Comalco is another mining company working actively in partnership with the surrounding community to ensure its operations meet their expectations. In March 2001 Comalco and the Cape York [Aboriginal] Land Council signed a Co-existence Agreement together with the Queensland Government. Some of the many significant aspects of this agreement include:

  • Support for native title claims.
  • Return of mining lease areas no longer required to traditional owners.
  • Payment of a minimum $2,300,000 each year to the Western Cape Communities Trust for projects benefiting traditional owner groups and the Western Cape Communities.
  • $½million annually to be spent by Comalco on employment, training and youth education programs for local Indigenous people.
  • Cultural heritage surveys and site protection plans as well as cultural awareness training for all Comalco staff and major contractors.

The role of HREOC

As noted above, HREOC has no jurisdiction with respect to ICESCR and cannot, therefore, entertain complaints that the Commonwealth has violated economic, social or cultural rights as set out in that Covenant.

HREOC does have responsibility for the UN Convention on the Rights of the Child, however, which mirrors many of the ICESCR rights. While very few complaints are received from or on behalf of Australian children about these rights, the Commission's policy and public education activities have not ignored them.

Following national consultations in regional areas in 1998 - known as Bush Talks [20] - the Commission undertook three projects on children's economic and social rights in 1999 and 2000. The focus of each of these was the double disadvantage experienced by children and young people in rural areas.

The National Inquiry into Rural and Remote Education was motivated by concerns about the quality of school education in rural and especially remote areas and the fact that fewer rural students finish their formal schooling and go on to tertiary education. The inquiry concluded in 2000 with 73 recommendations for implementation by public and private education systems across the country. [21]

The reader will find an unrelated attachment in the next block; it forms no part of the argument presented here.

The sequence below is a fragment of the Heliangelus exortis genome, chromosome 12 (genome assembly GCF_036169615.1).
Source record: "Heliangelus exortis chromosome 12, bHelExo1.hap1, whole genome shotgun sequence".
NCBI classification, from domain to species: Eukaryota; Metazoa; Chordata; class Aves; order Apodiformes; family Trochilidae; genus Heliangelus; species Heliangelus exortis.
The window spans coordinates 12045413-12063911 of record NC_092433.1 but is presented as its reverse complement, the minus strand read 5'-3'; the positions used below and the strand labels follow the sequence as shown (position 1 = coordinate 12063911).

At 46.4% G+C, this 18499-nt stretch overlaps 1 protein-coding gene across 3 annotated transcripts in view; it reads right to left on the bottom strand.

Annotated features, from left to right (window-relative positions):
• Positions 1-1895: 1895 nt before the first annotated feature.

A project on rural health initiatives highlights three local projects which have identified specific local health needs among children and youth and addressed them. [22]

(1) In the Murraylands region of South Australia, CHAMPS offers informal support to local young people aged 13 to 18 by holding youth forums twice each school term informally discussing youth issues in the area. The goal of the forums is to improve the health and well being of young people in the region by enabling them to have a voice in shaping the way in which services are provided to youth.

(2) In Dubbo in NSW, the annual Rural Schools for Health Careers Workshop is one of the core activities of the Remote and Rural Health Training Unit at Dubbo Hospital. It encourages Year 10 students from north-west New South Wales to consider a career in health in the hope that a proportion of those who do so will return to the region to practice once qualified.

(3) Desert Acrobats was set up by the Kimberley Aboriginal Medical Services Council based in Broome in north-west WA. With the aim of enhancing the emotional, social and spiritual well-being of young Indigenous people in the Kimberley, a teaching team travels the region teaching gymnastics, contemporary Aboriginal dance, theatre- sports and performance skills.

Outlink: the rural lesbian, gay and bisexual youth network was established by the Commission with funding support from the Australian Youth Foundation in 1999 in recognition of the isolation, discrimination and alienation faced by gay and lesbian young people in rural areas. This discrimination is known to contribute to very high rates of rural youth suicide in Australia. [23] The Network has been successful to some extent in attracting corporate funding for its projects, most notably for a training manual specifically designed for use in rural areas.